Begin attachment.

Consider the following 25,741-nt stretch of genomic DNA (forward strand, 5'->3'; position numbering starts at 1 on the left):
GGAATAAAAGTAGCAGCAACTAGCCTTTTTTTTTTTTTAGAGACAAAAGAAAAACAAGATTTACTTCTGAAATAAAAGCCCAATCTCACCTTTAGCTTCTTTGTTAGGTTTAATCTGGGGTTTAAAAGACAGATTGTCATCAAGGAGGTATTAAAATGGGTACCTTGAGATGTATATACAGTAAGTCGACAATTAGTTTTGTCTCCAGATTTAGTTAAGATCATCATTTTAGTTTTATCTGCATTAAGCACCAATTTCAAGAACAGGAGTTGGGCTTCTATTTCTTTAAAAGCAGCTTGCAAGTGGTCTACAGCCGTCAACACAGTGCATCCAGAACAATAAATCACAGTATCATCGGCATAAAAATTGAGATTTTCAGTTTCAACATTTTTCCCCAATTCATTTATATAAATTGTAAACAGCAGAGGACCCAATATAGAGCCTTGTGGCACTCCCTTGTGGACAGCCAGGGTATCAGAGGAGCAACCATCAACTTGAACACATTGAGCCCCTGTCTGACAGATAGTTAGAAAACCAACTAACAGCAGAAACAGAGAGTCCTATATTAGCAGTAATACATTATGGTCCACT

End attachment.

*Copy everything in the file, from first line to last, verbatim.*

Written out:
Consider the following 25,741-nt stretch of genomic DNA (forward strand, 5'->3'; position numbering starts at 1 on the left):
GGAATAAAAGTAGCAGCAACTAGCCTTTTTTTTTTTTTAGAGACAAAAGAAAAACAAGATTTACTTCTGAAATAAAAGCCCAATCTCACCTTTAGCTTCTTTGTTAGGTTTAATCTGGGGTTTAAAAGACAGATTGTCATCAAGGAGGTATTAAAATGGGTACCTTGAGATGTATATACAGTAAGTCGACAATTAGTTTTGTCTCCAGATTTAGTTAAGATCATCATTTTAGTTTTATCTGCATTAAGCACCAATTTCAAGAACAGGAGTTGGGCTTCTATTTCTTTAAAAGCAGCTTGCAAGTGGTCTACAGCCGTCAACACAGTGCATCCAGAACAATAAATCACAGTATCATCGGCATAAAAATTGAGATTTTCAGTTTCAACATTTTTCCCCAATTCATTTATATAAATTGTAAACAGCAGAGGACCCAATATAGAGCCTTGTGGCACTCCCTTGTGGACAGCCAGGGTATCAGAGGAGCAACCATCAACTTGAACACATTGAGCCCCTGTCTGACAGATAGTTAGAAAACCAACTAACAGCAGAAACAGAGAGTCCTATATTAGCAGTAATACATTATGGTCCACT